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A Marriage Made in Kumamoto

Updated: Jun 1

Couple on beach el-salanzo-YuNl5xei5wA-unsplash

Here is the initial edition of “When East Marries West,” written sometime in the summer of 1997. That is when I first pitched my column idea to The Japan Times. For the next eight months then, I heard nothing. 

In late March came a phone call stating that my proposal had been accepted and my column would begin in one week. At the time, there was no title, no determined word length and I intended to publish under the pen name of “Thomas Noah Wood.” 

The editor and I soon settled on title and length. But then my wife spoke from across the room: 

“Don’t be shy now. Use your real name.”

Thus, in a spur of the moment decision, the author flipped from Thomas Noah Wood to Thomas Dillon, an error all by itself. For to everyone, everywhere, I am always just “Tom.” 

But once published, the name could not be changed. The byline became “Thomas Dillon” for this and the more than 425 editions that followed.


A Marriage Made in Kumamoto - April 1, 1998


I am sometimes asked how I met my wife.

I like to say I was just walking down the street and this unknown girl rushed up and tackled me around the knees. She then picked me off the pavement and announced we were getting married.

My wife’s version is somewhat different. She has this strange recollection of me writing every day and calling every night, until she finally had to decide between getting married or losing her mind. 

I don’t know how she ever got that idea. And who knows – she might have ended up with both.

Our marriage was not made in heaven. It was made in Kumamoto.

In 1976, when I first stepped off the plane in the Emerald City of Kumamoto (in fact, nicknamed the “City of Green” in Japanese), I was perhaps the closest anyone had ever seen to a real creature from Kansas. 

I had mud-red hair and more fuzz on my upper lip than I now have on my head. My wardrobe consisted entirely of denim. 

I was a child of the ‘60s, one decade late and sort of looked like Ringo Starr might have if only he had grown up on a pig farm.

I had come to teach English. I had not the slightest intention of marrying a Japanese girl, even though I soon noticed such girls were everywhere.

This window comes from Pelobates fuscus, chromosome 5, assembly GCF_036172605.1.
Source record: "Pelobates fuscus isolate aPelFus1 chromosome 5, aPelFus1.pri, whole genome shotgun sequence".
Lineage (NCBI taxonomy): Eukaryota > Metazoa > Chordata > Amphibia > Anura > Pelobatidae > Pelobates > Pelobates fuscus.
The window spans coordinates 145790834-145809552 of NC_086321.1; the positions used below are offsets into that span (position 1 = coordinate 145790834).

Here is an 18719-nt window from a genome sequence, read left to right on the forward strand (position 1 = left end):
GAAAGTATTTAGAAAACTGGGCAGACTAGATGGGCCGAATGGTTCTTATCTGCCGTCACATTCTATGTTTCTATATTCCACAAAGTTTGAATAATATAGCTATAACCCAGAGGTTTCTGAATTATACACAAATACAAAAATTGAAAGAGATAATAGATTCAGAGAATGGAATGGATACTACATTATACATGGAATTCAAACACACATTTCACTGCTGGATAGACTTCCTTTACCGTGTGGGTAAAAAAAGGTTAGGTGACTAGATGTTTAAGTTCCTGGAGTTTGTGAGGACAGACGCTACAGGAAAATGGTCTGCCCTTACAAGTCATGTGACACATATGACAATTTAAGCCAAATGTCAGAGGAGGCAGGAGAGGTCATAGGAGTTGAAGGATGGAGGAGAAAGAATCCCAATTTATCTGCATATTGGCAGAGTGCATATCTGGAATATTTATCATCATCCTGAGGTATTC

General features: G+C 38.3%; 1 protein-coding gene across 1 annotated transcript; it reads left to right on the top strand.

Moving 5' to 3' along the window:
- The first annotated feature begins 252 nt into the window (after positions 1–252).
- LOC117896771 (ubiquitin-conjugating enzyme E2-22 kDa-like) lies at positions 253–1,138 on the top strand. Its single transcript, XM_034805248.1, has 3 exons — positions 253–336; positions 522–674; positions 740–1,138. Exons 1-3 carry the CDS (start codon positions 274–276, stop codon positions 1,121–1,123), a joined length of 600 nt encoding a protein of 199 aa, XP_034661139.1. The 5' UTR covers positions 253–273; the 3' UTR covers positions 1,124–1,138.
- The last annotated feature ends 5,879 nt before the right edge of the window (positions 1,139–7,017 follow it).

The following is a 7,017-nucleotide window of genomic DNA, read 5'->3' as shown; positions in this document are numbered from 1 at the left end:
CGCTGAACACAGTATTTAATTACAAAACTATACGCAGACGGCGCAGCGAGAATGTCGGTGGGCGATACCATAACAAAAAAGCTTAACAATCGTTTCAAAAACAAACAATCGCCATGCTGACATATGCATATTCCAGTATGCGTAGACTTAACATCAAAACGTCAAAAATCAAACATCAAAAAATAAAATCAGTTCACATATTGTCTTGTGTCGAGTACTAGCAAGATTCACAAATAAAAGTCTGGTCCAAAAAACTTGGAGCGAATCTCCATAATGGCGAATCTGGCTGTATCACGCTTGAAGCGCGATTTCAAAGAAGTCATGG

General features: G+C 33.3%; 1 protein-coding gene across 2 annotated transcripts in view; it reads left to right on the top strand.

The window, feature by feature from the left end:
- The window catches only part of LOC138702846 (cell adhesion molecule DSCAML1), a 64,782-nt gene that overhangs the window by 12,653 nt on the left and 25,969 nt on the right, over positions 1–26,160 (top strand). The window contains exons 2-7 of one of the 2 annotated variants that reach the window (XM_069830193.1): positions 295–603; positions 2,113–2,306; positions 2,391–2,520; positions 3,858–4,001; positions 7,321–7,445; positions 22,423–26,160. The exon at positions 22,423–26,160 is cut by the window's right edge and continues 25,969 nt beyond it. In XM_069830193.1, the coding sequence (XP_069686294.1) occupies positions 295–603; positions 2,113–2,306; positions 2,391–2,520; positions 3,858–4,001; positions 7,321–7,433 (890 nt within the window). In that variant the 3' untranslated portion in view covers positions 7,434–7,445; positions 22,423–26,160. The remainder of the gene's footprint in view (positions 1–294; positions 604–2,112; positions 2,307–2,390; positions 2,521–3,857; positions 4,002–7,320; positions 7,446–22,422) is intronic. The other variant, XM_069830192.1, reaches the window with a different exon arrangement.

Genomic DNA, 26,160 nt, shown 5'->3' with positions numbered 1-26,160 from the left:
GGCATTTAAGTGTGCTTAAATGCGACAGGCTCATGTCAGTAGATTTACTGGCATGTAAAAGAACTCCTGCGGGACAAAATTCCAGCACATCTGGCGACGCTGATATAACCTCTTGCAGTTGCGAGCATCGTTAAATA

Back in the States I was not an active dater. I was “timid,” a word some might read as “nerdy.”

I had another problem beside my hairy appearance and my shy demeanor. I could not communicate in Japanese.

At first, the only Japanese terms I knew were those for “Good morning” and “delicious.”

Go ahead. Try to have a conversation using just those two. All I had to do was to glance a girl and say “delicious” and she would gallop away.

At the end of my first month, my company scheduled a big meeting, set for a national holiday and promoted as voluntary. 

To show how naïve I was, I added the words “holiday” to “voluntary” and assumed I did not need to attend. Sleeping all day sounded much better.

Yet, a friend explained that, in a Japanese company, “voluntary” was a euphemism for “Be there or else.” So I went.

I am glad I did. It changed my life.

It didn’t start off well. I arrived in a jeans and windbreaker. Everyone else was wearing suits. I tried to look inconspicuous, the foreigner’s true bane.

The meeting began in a huge hall packed with hundreds of people. I understood the first “Good morning” but was lost from that point on.

I am not sure, but I think the topic was how to pluck chickens while driving. Of all the Japanese meetings, I have sat through since, this notion remains the most intriguing.

The meeting went on. We had lunch. The meeting went on. And on.

Just when I thought they were going to roll out the bedding, suddenly things came to an end.

I had only one goal: to get far away, fast.

I made the door. I made the parking lot. I was only meters from my car when I spied this guy whom I had met when recruited in America. 

He knew about as much English as I knew Japanese, the difference being he could not pronounce “delicious.” He was standing with a group of people and waved me over.

I decided to play dumb, one of my talents. I smiled, bowed and reached my car. 

But he was persistent. Reluctantly, I eased his way.

One of the people with him was a girl with big eyes. She smiled.

My world stopped.

The man struggled to introduce her, to say she had lived a year in Pennsylvania, but I didn’t hear much of anything until the girl held out her hand. And said:

“I like your country very much.”

I took that hand and responded:

“I like yours too.”

And that was it. People starting gabbing about plucking chickens or whatever and they all moved on. Leaving me hyperventilating under a tree.

I drove home in slow motion. 

Till that moment I had no intention of marrying a Japanese girl. Now my mind had changed.

I wanted to marry that girl.

Two and a half years later I did. 

My wife scoffs at this love-at-first-sight memory. She says that all she remembers is that I wouldn’t let go.

She also says it’s not love at first sight that matters anyway. It is love at last sight.

I hope we have a long way to go before that final vision. Until then, and like now, I plan to keep holding that hand.

©Tom Dillon

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